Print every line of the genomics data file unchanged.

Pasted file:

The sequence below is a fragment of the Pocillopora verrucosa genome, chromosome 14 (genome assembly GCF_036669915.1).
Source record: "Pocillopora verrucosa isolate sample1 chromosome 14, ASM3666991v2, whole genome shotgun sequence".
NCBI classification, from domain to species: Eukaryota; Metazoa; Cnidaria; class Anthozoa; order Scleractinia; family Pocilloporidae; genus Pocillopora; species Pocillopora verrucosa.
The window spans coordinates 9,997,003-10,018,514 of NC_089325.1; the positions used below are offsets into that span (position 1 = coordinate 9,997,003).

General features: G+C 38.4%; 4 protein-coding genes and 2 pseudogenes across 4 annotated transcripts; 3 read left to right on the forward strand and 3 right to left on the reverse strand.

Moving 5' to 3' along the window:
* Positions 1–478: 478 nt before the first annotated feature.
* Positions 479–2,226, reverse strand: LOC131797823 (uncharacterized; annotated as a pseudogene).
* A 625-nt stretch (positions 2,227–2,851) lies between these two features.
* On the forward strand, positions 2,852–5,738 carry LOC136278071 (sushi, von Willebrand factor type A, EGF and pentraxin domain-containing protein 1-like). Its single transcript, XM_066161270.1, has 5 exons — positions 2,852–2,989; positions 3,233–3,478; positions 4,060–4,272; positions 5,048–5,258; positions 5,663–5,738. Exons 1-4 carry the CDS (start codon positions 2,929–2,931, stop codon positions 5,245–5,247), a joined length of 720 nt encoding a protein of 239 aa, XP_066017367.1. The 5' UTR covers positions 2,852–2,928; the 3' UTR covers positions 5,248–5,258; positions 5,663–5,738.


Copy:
The sequence below is a fragment of the Pocillopora verrucosa genome, chromosome 14 (genome assembly GCF_036669915.1).
Source record: "Pocillopora verrucosa isolate sample1 chromosome 14, ASM3666991v2, whole genome shotgun sequence".
NCBI classification, from domain to species: Eukaryota; Metazoa; Cnidaria; class Anthozoa; order Scleractinia; family Pocilloporidae; genus Pocillopora; species Pocillopora verrucosa.
The window spans coordinates 9,997,003-10,018,514 of NC_089325.1; the positions used below are offsets into that span (position 1 = coordinate 9,997,003).

General features: G+C 38.4%; 4 protein-coding genes and 2 pseudogenes across 4 annotated transcripts; 3 read left to right on the forward strand and 3 right to left on the reverse strand.

Moving 5' to 3' along the window:
* Positions 1–478: 478 nt before the first annotated feature.
* Positions 479–2,226, reverse strand: LOC131797823 (uncharacterized; annotated as a pseudogene).
* A 625-nt stretch (positions 2,227–2,851) lies between these two features.
* On the forward strand, positions 2,852–5,738 carry LOC136278071 (sushi, von Willebrand factor type A, EGF and pentraxin domain-containing protein 1-like). Its single transcript, XM_066161270.1, has 5 exons — positions 2,852–2,989; positions 3,233–3,478; positions 4,060–4,272; positions 5,048–5,258; positions 5,663–5,738. Exons 1-4 carry the CDS (start codon positions 2,929–2,931, stop codon positions 5,245–5,247), a joined length of 720 nt encoding a protein of 239 aa, XP_066017367.1. The 5' UTR covers positions 2,852–2,928; the 3' UTR covers positions 5,248–5,258; positions 5,663–5,738.